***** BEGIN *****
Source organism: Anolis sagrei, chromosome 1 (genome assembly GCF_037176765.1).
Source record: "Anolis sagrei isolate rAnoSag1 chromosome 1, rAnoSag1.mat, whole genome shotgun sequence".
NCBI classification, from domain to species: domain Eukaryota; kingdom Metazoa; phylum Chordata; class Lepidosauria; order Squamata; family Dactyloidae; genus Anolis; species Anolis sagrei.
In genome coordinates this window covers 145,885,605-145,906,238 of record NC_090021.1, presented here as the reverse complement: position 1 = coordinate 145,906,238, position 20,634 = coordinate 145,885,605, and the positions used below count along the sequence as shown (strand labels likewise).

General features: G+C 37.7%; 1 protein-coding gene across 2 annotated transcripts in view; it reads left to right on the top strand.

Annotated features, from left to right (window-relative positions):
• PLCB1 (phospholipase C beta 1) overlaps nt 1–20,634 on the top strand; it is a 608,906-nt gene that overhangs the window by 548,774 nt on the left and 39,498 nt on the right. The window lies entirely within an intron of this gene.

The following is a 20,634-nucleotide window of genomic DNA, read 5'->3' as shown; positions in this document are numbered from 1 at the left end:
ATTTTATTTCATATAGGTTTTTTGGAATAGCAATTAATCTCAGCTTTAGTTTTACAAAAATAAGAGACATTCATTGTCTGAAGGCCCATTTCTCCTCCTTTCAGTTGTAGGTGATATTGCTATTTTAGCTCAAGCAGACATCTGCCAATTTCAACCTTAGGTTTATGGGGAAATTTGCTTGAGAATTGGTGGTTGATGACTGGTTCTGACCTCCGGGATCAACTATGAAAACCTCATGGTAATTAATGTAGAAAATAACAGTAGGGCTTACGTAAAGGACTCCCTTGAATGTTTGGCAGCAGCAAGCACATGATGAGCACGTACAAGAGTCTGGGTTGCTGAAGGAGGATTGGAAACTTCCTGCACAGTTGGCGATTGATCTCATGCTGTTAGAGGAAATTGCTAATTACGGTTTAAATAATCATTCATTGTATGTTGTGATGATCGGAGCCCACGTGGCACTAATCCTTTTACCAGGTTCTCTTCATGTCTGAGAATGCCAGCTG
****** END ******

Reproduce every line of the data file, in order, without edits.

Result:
Source organism: Anolis sagrei, chromosome 1 (genome assembly GCF_037176765.1).
Source record: "Anolis sagrei isolate rAnoSag1 chromosome 1, rAnoSag1.mat, whole genome shotgun sequence".
NCBI classification, from domain to species: domain Eukaryota; kingdom Metazoa; phylum Chordata; class Lepidosauria; order Squamata; family Dactyloidae; genus Anolis; species Anolis sagrei.
In genome coordinates this window covers 145,885,605-145,906,238 of record NC_090021.1, presented here as the reverse complement: position 1 = coordinate 145,906,238, position 20,634 = coordinate 145,885,605, and the positions used below count along the sequence as shown (strand labels likewise).

General features: G+C 37.7%; 1 protein-coding gene across 2 annotated transcripts in view; it reads left to right on the top strand.

Annotated features, from left to right (window-relative positions):
• PLCB1 (phospholipase C beta 1) overlaps nt 1–20,634 on the top strand; it is a 608,906-nt gene that overhangs the window by 548,774 nt on the left and 39,498 nt on the right. The window lies entirely within an intron of this gene.

The following is a 20,634-nucleotide window of genomic DNA, read 5'->3' as shown; positions in this document are numbered from 1 at the left end:
ATTTTATTTCATATAGGTTTTTTGGAATAGCAATTAATCTCAGCTTTAGTTTTACAAAAATAAGAGACATTCATTGTCTGAAGGCCCATTTCTCCTCCTTTCAGTTGTAGGTGATATTGCTATTTTAGCTCAAGCAGACATCTGCCAATTTCAACCTTAGGTTTATGGGGAAATTTGCTTGAGAATTGGTGGTTGATGACTGGTTCTGACCTCCGGGATCAACTATGAAAACCTCATGGTAATTAATGTAGAAAATAACAGTAGGGCTTACGTAAAGGACTCCCTTGAATGTTTGGCAGCAGCAAGCACATGATGAGCACGTACAAGAGTCTGGGTTGCTGAAGGAGGATTGGAAACTTCCTGCACAGTTGGCGATTGATCTCATGCTGTTAGAGGAAATTGCTAATTACGGTTTAAATAATCATTCATTGTATGTTGTGATGATCGGAGCCCACGTGGCACTAATCCTTTTACCAGGTTCTCTTCATGTCTGAGAATGCCAGCTG